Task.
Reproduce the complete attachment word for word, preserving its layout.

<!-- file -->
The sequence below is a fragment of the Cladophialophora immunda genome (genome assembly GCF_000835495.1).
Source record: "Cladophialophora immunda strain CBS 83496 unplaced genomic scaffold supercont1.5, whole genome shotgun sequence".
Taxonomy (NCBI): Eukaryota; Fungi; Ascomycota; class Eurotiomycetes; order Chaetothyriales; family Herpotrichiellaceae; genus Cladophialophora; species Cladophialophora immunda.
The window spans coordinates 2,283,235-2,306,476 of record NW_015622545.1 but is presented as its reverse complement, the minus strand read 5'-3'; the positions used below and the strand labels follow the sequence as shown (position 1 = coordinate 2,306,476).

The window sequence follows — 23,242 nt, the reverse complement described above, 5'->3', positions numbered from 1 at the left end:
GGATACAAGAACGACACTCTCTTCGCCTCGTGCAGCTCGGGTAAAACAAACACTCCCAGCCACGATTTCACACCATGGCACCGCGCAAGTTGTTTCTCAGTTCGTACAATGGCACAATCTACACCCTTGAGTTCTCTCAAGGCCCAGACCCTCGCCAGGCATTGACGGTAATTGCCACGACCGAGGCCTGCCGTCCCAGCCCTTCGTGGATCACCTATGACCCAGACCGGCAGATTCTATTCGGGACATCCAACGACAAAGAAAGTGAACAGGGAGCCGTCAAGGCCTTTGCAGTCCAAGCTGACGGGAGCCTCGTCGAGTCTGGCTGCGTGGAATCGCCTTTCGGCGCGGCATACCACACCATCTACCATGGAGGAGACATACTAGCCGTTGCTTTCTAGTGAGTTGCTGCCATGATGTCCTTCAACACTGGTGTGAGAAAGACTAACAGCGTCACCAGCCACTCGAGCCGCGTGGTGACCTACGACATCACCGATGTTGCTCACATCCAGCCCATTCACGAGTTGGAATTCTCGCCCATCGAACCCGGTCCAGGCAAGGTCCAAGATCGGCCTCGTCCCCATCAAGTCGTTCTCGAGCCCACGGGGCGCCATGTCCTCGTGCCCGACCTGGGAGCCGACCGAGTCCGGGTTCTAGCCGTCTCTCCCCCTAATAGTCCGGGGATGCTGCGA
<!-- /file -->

The sequence below is a fragment of the Cladophialophora immunda genome (genome assembly GCF_000835495.1).
Source record: "Cladophialophora immunda strain CBS 83496 unplaced genomic scaffold supercont1.5, whole genome shotgun sequence".
Taxonomy (NCBI): Eukaryota; Fungi; Ascomycota; class Eurotiomycetes; order Chaetothyriales; family Herpotrichiellaceae; genus Cladophialophora; species Cladophialophora immunda.
The window spans coordinates 2,283,235-2,306,476 of record NW_015622545.1 but is presented as its reverse complement, the minus strand read 5'-3'; the positions used below and the strand labels follow the sequence as shown (position 1 = coordinate 2,306,476).

The window sequence follows — 23,242 nt, the reverse complement described above, 5'->3', positions numbered from 1 at the left end:
GGATACAAGAACGACACTCTCTTCGCCTCGTGCAGCTCGGGTAAAACAAACACTCCCAGCCACGATTTCACACCATGGCACCGCGCAAGTTGTTTCTCAGTTCGTACAATGGCACAATCTACACCCTTGAGTTCTCTCAAGGCCCAGACCCTCGCCAGGCATTGACGGTAATTGCCACGACCGAGGCCTGCCGTCCCAGCCCTTCGTGGATCACCTATGACCCAGACCGGCAGATTCTATTCGGGACATCCAACGACAAAGAAAGTGAACAGGGAGCCGTCAAGGCCTTTGCAGTCCAAGCTGACGGGAGCCTCGTCGAGTCTGGCTGCGTGGAATCGCCTTTCGGCGCGGCATACCACACCATCTACCATGGAGGAGACATACTAGCCGTTGCTTTCTAGTGAGTTGCTGCCATGATGTCCTTCAACACTGGTGTGAGAAAGACTAACAGCGTCACCAGCCACTCGAGCCGCGTGGTGACCTACGACATCACCGATGTTGCTCACATCCAGCCCATTCACGAGTTGGAATTCTCGCCCATCGAACCCGGTCCAGGCAAGGTCCAAGATCGGCCTCGTCCCCATCAAGTCGTTCTCGAGCCCACGGGGCGCCATGTCCTCGTGCCCGACCTGGGAGCCGACCGAGTCCGGGTTCTAGCCGTCTCTCCCCCTAATAGTCCGGGGATGCTGCGA